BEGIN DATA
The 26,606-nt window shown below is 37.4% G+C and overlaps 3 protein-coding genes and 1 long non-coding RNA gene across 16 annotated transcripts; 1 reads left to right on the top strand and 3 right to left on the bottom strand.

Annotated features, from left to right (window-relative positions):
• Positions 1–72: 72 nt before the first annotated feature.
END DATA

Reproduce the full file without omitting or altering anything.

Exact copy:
The 26,606-nt window shown below is 37.4% G+C and overlaps 3 protein-coding genes and 1 long non-coding RNA gene across 16 annotated transcripts; 1 reads left to right on the top strand and 3 right to left on the bottom strand.

Annotated features, from left to right (window-relative positions):
• Positions 1–72: 72 nt before the first annotated feature.